I was supposed to be enjoying sound meditation for an hour, but there was a note on the door, they were on vacation. I had driven 30 minutes to get there, so I was determined to find another yoga studio. I went a few miles down the road and walked into @yogareclaimed530 and got the friendliest welcome ever. She said class starts in five minutes and handed me a mat (I didn't have one, because I was supposed to be lying on blankets in lucid sleep.)
I took the mat and started to walk in, and then she said, "oh you'll need this too..." I paused, "is it Bikram?" I asked, as I took the towel.
"No," she said. "But it's an intense 90 minute ashtanga flow."
It was too late; I had paid and had a foot in the door.
The room looked like a Lululemon convention, I started to panic that people would be head standing while I lay on the mat panting. I found a spot in the back, by the shoe bins.
The yogini next to me saw the look on my face and asked if I had been there before. I shook my head no, while trying to find a comfortable spot on my mat, she proceeded to give me encouragement, telling me I was brave, and reminded me I could always do variations.
But my internal voice was louder than hers, saying, “You are in way over your head.”
The class started unlike any other yoga I had been to, with beating drums and chants. I looked and around the room and started chuckling to myself, is this for real? Then, once again I felt that I was way out of my league, the translation internally being, “You aren’t good enough.”
My ankle was still recovered from it's Memorial weekend fracture, and I started to panic.
But what is good enough? And why do we allow our inner voice to dictate this sort of narrative?
Fear shapes our negative self talk, fear has a way of sinking itself in between the fibers of our being, claiming logic for survival. But fear, while intuitive, is more often used emotionally.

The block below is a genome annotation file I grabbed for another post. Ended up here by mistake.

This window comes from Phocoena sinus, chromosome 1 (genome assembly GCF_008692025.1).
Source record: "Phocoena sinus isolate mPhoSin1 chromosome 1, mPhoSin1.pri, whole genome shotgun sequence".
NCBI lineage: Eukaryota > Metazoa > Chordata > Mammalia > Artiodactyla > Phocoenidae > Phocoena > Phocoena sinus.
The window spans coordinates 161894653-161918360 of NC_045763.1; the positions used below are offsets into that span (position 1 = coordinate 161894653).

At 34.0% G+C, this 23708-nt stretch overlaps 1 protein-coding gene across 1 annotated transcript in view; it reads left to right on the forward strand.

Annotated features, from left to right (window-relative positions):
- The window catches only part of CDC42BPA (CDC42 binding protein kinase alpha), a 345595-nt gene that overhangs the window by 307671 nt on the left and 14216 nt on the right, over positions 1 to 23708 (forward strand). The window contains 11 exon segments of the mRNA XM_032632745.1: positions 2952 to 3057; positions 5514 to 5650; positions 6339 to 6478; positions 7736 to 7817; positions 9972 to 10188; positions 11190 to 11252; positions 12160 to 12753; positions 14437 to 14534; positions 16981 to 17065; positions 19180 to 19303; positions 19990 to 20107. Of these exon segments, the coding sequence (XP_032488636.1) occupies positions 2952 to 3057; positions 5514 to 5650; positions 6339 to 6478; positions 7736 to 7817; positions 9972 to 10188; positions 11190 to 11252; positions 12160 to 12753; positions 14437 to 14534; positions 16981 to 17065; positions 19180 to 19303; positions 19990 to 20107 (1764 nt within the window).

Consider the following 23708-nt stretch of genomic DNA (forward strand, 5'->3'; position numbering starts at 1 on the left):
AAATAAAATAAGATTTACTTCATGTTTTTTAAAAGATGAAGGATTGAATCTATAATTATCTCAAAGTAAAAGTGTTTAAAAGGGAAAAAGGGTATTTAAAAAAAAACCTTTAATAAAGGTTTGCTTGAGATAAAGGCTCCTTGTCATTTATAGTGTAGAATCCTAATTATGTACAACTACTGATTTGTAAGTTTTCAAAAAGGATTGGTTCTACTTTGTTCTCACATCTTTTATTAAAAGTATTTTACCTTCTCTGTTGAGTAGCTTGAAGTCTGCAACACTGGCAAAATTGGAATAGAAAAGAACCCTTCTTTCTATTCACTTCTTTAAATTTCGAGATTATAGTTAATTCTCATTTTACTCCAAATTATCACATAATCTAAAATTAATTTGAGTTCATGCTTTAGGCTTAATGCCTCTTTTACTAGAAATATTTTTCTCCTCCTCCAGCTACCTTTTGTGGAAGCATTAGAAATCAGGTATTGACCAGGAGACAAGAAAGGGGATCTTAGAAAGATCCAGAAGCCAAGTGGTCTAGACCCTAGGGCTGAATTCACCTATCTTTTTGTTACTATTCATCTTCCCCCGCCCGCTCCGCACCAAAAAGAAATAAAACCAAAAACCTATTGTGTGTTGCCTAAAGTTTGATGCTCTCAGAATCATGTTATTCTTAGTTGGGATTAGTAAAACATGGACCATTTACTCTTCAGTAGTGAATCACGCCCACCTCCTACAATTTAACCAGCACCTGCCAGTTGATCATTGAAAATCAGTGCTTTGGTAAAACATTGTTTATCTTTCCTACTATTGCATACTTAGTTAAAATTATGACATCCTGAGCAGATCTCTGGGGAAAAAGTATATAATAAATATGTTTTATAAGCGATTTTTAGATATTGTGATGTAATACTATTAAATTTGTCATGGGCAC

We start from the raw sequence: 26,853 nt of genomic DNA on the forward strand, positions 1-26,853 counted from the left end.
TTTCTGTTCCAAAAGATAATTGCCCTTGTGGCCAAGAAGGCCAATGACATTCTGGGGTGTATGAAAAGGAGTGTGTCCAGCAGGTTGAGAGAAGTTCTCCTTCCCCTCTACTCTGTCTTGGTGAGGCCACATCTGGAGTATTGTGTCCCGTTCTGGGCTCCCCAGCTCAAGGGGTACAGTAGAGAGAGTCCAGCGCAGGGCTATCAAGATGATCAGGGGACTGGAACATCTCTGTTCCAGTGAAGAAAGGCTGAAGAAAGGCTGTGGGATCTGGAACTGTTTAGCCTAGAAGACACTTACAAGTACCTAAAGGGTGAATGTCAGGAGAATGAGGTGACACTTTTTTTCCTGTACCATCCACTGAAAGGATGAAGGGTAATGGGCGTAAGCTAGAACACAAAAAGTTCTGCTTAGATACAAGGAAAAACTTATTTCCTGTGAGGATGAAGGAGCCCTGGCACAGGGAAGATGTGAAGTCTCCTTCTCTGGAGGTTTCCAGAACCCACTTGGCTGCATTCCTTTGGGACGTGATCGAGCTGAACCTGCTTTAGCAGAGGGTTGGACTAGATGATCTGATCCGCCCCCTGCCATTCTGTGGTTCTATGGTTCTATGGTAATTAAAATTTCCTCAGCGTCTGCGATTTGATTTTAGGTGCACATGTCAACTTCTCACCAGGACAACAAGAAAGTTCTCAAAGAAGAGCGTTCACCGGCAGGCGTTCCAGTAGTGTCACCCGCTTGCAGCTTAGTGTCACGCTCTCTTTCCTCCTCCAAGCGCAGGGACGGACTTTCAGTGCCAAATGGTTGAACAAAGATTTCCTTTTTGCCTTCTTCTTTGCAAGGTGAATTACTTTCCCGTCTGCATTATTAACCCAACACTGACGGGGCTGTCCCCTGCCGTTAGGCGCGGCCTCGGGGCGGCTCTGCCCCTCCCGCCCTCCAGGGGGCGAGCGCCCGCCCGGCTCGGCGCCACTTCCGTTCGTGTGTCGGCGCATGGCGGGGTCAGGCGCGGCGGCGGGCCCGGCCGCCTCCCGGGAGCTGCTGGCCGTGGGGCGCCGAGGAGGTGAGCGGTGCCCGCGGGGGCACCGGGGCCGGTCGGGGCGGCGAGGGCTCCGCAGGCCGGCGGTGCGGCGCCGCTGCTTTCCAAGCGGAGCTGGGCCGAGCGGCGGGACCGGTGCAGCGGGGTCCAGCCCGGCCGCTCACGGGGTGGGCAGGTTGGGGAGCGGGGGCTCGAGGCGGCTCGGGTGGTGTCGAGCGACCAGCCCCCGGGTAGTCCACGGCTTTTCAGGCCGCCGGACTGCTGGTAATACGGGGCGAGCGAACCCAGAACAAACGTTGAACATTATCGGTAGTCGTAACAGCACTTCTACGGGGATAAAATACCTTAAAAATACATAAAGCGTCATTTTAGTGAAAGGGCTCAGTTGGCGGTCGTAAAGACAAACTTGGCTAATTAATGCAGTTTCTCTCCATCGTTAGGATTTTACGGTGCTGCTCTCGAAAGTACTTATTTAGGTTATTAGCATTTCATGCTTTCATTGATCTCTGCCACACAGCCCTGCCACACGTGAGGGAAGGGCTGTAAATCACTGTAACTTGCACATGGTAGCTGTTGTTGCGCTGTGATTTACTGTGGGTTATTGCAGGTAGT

Fear is the place all excuses begin.
The fears we don't face, become our limits. - Robin Sharma
I know this. So I had to work consciously to let go of it.
This is where the work comes in. Fear disguises itself as being a rational thought used to protect us. But there is a big difference between intuition and fear. Fear is the negative self talk we listen to that tells us we can't, intuition is the guiding voice that tells us we shouldn't.
The only way to counter this internal voice, is to share with it a different idea. To have radical acceptance that you can.
This is the beauty of yoga, at some point you realize, it’s about you, and nothing but you. It’s about meeting yourself where you are at. The truth is the yogi’s around you are immersing themselves in their own practice, focus becomes truly self oriented.
As I rolled up into a three legged down dog hip opener, I reached behind for my foot, I found it, and continued to let go of negative thoughts, I felt my ankle hold the weight of my body, fearing it would give way and I would collapse. I repeated in my mind: breathe, focus, let go. My radical acceptance being, you are here and you can do this. There was no room for fear once I had committed to myself.
During Savasana, the instructor reminded us that we only use five percent of our conscious mind, that yoga taps into the subconscious, to let go of habitual thinking, to claim some of the power of the subconscious.
I'm so grateful for the experience I had that reminded me, I can claim my internal power by letting go of conscious fear.
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